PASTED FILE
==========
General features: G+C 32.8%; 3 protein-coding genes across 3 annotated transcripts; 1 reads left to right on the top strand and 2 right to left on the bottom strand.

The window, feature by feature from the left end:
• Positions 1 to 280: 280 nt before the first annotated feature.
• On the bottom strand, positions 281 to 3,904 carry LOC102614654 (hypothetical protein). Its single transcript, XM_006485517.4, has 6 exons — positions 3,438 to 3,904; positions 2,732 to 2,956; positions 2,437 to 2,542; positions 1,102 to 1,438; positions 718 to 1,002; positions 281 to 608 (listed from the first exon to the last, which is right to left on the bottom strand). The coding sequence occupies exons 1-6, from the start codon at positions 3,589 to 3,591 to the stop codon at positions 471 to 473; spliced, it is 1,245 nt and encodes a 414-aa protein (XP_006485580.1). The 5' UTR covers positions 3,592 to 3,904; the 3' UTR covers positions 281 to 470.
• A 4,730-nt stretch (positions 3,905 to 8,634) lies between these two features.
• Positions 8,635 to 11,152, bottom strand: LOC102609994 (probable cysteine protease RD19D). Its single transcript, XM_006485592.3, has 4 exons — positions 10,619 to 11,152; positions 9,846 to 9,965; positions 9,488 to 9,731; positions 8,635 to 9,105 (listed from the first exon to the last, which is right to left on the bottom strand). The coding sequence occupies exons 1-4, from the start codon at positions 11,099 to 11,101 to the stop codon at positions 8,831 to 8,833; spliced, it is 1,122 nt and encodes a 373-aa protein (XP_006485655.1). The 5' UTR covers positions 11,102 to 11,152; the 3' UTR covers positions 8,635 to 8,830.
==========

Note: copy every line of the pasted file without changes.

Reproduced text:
General features: G+C 32.8%; 3 protein-coding genes across 3 annotated transcripts; 1 reads left to right on the top strand and 2 right to left on the bottom strand.

The window, feature by feature from the left end:
• Positions 1 to 280: 280 nt before the first annotated feature.
• On the bottom strand, positions 281 to 3,904 carry LOC102614654 (hypothetical protein). Its single transcript, XM_006485517.4, has 6 exons — positions 3,438 to 3,904; positions 2,732 to 2,956; positions 2,437 to 2,542; positions 1,102 to 1,438; positions 718 to 1,002; positions 281 to 608 (listed from the first exon to the last, which is right to left on the bottom strand). The coding sequence occupies exons 1-6, from the start codon at positions 3,589 to 3,591 to the stop codon at positions 471 to 473; spliced, it is 1,245 nt and encodes a 414-aa protein (XP_006485580.1). The 5' UTR covers positions 3,592 to 3,904; the 3' UTR covers positions 281 to 470.
• A 4,730-nt stretch (positions 3,905 to 8,634) lies between these two features.
• Positions 8,635 to 11,152, bottom strand: LOC102609994 (probable cysteine protease RD19D). Its single transcript, XM_006485592.3, has 4 exons — positions 10,619 to 11,152; positions 9,846 to 9,965; positions 9,488 to 9,731; positions 8,635 to 9,105 (listed from the first exon to the last, which is right to left on the bottom strand). The coding sequence occupies exons 1-4, from the start codon at positions 11,099 to 11,101 to the stop codon at positions 8,831 to 8,833; spliced, it is 1,122 nt and encodes a 373-aa protein (XP_006485655.1). The 5' UTR covers positions 11,102 to 11,152; the 3' UTR covers positions 8,635 to 8,830.